Environmentalism and Technology

Environmentalism and Technology

Wait a minute, you might say: it’s environmentalism against technology, for isn’t technology a fundamental source of environmental problems? Too many people consuming too much, enabled by technology?

This has been the position of deep greens. In fact, some trace all environmental problems to the beginning of agriculture, arguing that it was the shift from hunter-gatherer to farming that created what they consider the human cancer consuming the globe. Even moderate greens can be anti-tech, reflecting both skepticism about capitalism and the countercultural ideology that characterizes most environmental discourse.

Consider, for example, something as mainstream as the precautionary principle, which holds that no new technology be introduced until it can be demonstrated to have no harmful environmental impacts. Taken at face value, this embeds within it a strong preference for “privileging the present” -- that is, attempting to ban or limit technological evolution -- for the potential implications of all but the most trivial technological innovations cannot be known in advance.

Positioning environmentalism against technology, however, has its problems. For one, it misunderstands the nature of complex cultural systems. These inevitably evolve, generally towards greater complexity; consider, for example, how much more complex international governance, information networks, or financial structures are now than just a few years ago.

And technologies are evolving rapidly as well, particularly in the three areas that promise to impact environmental systems the most: biotechnology, nanotechnology, and information technology. The first will, over time, give us design capabilities over life; the second will let us manipulate matter at the molecular level; the third will change how we perceive and understand the world within which the first two are accomplished.

Moreover, developing such capabilities will give the cultures that do so significant competitive advantages over those that opt for stability rather than technological evolution. There are historical examples of this process -- for example, China, from roughly the 11th to the 14th centuries. At that time, China was the most technically advanced society, but for a number of reasons its elite chose stability over the social and cultural confusion that development and diffusion of technologies (such as gunpowder and firearms) might have caused. Northern Europe, however, followed a more chaotic path, including the Enlightenment and the Industrial Revolution, which favored technological evolution. The result: Eurocentric, not Chinese, culture forms the basis of today’s globalization.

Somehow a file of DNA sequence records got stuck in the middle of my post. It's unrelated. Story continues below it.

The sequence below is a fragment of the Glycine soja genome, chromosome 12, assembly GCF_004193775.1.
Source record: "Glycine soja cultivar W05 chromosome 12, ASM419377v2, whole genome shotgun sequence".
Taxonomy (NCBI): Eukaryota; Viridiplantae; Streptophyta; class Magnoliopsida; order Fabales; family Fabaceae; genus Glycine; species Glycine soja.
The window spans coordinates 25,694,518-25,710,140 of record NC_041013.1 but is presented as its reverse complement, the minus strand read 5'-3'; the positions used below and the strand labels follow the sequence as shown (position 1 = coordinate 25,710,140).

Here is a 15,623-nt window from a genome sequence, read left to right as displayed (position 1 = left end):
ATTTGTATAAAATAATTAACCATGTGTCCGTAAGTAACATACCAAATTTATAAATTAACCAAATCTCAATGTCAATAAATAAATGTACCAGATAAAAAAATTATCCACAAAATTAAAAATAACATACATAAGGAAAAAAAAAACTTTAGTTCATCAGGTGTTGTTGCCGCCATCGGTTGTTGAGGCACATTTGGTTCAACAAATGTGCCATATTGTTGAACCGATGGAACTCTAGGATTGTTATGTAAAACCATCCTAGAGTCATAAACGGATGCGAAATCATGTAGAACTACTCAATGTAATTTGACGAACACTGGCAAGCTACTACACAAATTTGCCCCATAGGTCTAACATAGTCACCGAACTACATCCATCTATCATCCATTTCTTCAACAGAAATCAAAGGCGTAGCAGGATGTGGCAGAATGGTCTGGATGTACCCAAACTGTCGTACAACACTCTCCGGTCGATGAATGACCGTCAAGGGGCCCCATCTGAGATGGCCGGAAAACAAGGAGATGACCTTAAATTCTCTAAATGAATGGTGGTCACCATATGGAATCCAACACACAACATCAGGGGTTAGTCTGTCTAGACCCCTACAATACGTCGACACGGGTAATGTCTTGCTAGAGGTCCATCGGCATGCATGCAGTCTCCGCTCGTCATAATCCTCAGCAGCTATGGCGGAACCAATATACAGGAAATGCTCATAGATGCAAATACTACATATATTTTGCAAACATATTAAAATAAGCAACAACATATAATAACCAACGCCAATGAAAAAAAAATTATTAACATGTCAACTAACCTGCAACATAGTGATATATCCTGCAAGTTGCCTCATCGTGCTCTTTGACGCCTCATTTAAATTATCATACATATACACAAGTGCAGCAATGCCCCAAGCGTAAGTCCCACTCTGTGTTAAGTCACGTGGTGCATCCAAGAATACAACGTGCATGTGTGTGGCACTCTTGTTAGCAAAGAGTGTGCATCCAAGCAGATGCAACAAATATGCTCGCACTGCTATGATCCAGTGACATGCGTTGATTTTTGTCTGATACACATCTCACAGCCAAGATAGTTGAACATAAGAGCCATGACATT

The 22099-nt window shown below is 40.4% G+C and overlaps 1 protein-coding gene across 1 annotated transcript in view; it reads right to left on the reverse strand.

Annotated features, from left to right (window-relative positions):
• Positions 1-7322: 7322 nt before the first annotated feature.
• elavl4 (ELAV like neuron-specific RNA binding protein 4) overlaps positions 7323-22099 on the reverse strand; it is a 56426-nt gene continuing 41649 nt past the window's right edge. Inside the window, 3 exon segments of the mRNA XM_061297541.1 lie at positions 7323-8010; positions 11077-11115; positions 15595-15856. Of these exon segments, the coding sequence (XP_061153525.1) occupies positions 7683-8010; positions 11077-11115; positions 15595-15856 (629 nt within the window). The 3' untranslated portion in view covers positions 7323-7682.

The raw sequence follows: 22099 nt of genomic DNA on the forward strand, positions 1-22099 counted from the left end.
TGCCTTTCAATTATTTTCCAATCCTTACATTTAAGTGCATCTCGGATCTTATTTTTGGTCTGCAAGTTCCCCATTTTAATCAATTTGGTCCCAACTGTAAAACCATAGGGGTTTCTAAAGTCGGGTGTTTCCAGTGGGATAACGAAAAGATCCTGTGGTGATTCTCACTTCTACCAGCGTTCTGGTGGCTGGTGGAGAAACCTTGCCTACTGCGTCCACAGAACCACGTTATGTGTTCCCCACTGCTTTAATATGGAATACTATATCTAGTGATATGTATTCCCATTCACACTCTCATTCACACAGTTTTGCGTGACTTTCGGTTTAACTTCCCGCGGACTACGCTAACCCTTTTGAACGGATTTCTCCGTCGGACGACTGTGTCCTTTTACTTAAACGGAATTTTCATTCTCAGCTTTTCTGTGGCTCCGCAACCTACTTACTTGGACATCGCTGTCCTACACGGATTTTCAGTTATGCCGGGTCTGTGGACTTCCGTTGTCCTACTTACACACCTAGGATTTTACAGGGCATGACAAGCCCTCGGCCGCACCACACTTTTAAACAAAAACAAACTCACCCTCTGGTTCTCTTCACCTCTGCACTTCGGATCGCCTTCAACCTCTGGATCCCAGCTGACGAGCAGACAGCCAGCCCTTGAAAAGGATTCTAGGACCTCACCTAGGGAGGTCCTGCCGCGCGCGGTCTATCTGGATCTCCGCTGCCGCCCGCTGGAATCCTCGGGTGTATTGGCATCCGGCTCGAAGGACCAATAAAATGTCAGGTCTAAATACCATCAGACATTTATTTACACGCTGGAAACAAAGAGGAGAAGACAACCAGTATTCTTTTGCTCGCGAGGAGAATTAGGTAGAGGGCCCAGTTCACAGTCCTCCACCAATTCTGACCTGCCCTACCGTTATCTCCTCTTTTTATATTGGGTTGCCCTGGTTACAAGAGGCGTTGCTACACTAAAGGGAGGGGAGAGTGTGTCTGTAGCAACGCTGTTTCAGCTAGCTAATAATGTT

Applying this lesson to current conditions raises the question of whether deep-green opposition to certain technological advances, especially genetically modified organisms, could halt technological advance. Some societies -- Europe, in particular -- may choose stasis over evolution. But biotech is such a powerful advance in human capabilities that other societies -- especially developing countries with immediate needs that biotech can address -- are not likely to forego its benefits. And to the extent their cultures become more competitive by doing so, they may come to dominate global culture.

So is the answer then to simply give up and let technology evolve as it will? Not at all. In fact, the essential problem with an ideological opposition to technology is that it prevents precisely the kind of dialog between the environmentalist and technological discourses required to create a rational and ethical anthropogenic earth. For technologies are not unproblematic, and their evolutionary paths are not preordained; rather, they are products of complex and little-known social, cultural, economic, and systems dynamics. It is important that they be questioned and understood.

The challenge is thus not unthinking opposition, or maintenance of ideological purity, or even meaningless repetition of ambiguous phrases such as “precautionary principle.” It is far more demanding. It is to learn to perceive and understand technology as a human practice and experience, and to help guide that experience in ways that are environmentally appropriate.

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Brad Allenby is VP, Environment, Health and Safety at AT&T; an adjunct professor at Columbia University School of International and Public Affairs, Princeton Theological Seminary, and the University of Virginia Engineering School; and Batten Fellow at the University of Virginia Darden School of Business. The opinions expressed are those of the author, and not necessarily of any institution with which he is associated.